Investment Review - March 2020
- Stocks in February experienced an acceleration in volatility as the spread of COVID-19 widened to include all continents except Antarctica. Overall, the S&P 500 returned -9.3%, and the Dow Jones Industrial Average returned -11%. The Nasdaq Composite fared better, losing -7.5% during the month. Each index corrected over 10% from its recent all-time highs reached mid-February.
- Bond prices surged in February as interest rates plunged, the 10 and 30-year note yields hitting all-time lows in anticipation of slower growth, if not outright recession, due to the likely disruptions to economic activity both globally and here in the U.S. The 2-year note, the most sensitive to Federal Reserve monetary policy fell to 0.88%, signally a likely cut in interest rates. The 90-day – 10-year yield curve inverted for the first time this year, signaling a rising possibility of recession.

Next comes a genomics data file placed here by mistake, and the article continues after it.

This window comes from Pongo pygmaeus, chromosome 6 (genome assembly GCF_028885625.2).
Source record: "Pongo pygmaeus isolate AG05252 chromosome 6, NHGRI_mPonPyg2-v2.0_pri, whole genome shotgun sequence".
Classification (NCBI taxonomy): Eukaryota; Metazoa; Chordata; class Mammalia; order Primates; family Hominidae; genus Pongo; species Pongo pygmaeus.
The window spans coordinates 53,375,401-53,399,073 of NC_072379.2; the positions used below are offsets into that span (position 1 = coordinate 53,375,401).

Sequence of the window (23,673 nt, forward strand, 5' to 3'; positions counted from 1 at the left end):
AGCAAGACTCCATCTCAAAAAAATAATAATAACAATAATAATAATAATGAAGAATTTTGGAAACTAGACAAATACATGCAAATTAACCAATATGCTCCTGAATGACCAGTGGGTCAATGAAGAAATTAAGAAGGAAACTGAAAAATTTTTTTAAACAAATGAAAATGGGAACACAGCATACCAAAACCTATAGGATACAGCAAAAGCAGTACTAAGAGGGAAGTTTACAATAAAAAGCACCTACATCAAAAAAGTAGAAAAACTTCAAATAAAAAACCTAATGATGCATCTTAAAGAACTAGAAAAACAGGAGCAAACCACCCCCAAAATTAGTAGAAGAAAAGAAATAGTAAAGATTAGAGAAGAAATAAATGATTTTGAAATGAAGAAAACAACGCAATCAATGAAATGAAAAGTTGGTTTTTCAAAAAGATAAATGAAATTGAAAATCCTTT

- The stock volatility index or so-called “fear gauge” (VIX) more than doubled, ending the month at its highest level of 40. Gold, after initially rallying 10% to $1,659 per ounce, settled back to end the month essentially flat. Although considered a safe haven asset, some think the yellow metal faded as central banks sold gold to raise liquidity. The U.S. dollar index, or DXY, ended the month up 0.75%, but a level which was down 1.75% from its high of 99.86.
Sources: Bloomberg LLC, U.S. Commerce Department, Bureau of Labor Statistics, Dow Jones Inc., MarketWatch, Standard & Poors, Federal Reserve Bank, FactSet
Disclosure: This commentary reflects the opinions of Welch & Forbes based on information that we believe to be reliable. It is intended for informational purposes only, and not to suggest any specific performance or results, nor should it be considered investment, financial, tax or other professional advice. It is not an offer or solicitation.
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